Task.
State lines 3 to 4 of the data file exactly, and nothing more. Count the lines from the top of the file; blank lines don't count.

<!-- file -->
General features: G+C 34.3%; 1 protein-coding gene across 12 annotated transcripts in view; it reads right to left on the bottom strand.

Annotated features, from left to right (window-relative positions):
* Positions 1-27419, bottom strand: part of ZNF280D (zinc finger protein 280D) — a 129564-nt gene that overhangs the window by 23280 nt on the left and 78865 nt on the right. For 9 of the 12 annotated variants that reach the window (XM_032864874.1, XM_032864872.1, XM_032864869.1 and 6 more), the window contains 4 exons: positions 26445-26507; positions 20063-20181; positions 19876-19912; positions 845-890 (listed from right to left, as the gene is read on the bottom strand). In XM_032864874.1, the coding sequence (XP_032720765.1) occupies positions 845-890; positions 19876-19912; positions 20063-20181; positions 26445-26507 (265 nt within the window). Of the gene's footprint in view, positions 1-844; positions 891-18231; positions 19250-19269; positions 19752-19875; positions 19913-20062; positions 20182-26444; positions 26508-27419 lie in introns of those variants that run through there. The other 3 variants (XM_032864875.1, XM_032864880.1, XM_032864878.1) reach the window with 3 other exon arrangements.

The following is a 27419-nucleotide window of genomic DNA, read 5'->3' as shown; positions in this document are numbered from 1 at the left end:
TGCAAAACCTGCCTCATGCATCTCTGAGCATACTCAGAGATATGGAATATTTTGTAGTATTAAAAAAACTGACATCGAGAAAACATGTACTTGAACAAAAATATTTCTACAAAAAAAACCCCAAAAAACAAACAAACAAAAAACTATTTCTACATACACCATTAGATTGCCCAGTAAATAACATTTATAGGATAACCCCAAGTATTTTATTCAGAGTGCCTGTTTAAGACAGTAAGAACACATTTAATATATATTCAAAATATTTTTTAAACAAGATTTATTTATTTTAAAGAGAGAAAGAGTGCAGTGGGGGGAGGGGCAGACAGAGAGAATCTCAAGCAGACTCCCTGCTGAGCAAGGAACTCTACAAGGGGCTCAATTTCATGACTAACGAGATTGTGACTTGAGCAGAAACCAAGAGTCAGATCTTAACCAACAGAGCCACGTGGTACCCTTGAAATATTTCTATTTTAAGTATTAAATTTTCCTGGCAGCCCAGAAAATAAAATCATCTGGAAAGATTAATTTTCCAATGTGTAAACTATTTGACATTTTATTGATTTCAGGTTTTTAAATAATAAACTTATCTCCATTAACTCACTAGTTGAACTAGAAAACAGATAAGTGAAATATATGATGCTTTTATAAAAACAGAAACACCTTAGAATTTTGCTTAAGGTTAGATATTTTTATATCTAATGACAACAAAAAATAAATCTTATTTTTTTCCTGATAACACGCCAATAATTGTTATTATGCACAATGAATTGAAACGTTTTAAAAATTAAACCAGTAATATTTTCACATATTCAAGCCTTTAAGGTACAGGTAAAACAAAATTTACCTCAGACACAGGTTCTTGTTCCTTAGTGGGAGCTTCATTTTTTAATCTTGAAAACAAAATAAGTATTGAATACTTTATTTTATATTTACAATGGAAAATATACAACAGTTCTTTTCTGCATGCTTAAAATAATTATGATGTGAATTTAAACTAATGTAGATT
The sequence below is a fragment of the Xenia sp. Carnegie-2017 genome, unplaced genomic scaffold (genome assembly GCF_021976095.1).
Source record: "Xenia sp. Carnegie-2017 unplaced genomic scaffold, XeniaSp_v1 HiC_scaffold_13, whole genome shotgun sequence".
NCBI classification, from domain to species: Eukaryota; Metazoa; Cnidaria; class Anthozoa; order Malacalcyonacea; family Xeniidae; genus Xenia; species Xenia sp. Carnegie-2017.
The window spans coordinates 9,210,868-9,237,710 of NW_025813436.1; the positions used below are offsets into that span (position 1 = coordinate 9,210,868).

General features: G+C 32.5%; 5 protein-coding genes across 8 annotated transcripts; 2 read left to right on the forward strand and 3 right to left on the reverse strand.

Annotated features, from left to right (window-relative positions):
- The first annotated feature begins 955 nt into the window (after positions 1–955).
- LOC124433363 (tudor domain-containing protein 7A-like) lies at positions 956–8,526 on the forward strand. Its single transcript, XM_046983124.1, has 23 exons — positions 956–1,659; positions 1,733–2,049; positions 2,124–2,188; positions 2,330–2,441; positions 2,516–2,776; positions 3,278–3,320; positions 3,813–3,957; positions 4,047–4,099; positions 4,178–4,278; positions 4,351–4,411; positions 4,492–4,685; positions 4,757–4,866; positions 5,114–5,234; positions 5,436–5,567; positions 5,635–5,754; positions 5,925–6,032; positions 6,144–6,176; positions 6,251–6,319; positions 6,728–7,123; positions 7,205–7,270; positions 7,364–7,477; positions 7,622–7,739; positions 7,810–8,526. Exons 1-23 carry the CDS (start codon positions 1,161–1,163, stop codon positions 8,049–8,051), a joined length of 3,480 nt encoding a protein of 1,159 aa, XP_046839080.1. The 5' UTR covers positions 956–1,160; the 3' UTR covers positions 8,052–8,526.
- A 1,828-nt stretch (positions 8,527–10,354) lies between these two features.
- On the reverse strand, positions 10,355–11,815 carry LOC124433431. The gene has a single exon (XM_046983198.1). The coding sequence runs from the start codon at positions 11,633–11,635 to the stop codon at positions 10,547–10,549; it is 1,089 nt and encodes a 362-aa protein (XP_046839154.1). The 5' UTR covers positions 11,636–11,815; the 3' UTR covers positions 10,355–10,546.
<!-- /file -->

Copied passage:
* Positions 1-27419, bottom strand: part of ZNF280D (zinc finger protein 280D) — a 129564-nt gene that overhangs the window by 23280 nt on the left and 78865 nt on the right. For 9 of the 12 annotated variants that reach the window (XM_032864874.1, XM_032864872.1, XM_032864869.1 and 6 more), the window contains 4 exons: positions 26445-26507; positions 20063-20181; positions 19876-19912; positions 845-890 (listed from right to left, as the gene is read on the bottom strand). In XM_032864874.1, the coding sequence (XP_032720765.1) occupies positions 845-890; positions 19876-19912; positions 20063-20181; positions 26445-26507 (265 nt within the window). Of the gene's footprint in view, positions 1-844; positions 891-18231; positions 19250-19269; positions 19752-19875; positions 19913-20062; positions 20182-26444; positions 26508-27419 lie in introns of those variants that run through there. The other 3 variants (XM_032864875.1, XM_032864880.1, XM_032864878.1) reach the window with 3 other exon arrangements.

The following is a 27419-nucleotide window of genomic DNA, read 5'->3' as shown; positions in this document are numbered from 1 at the left end: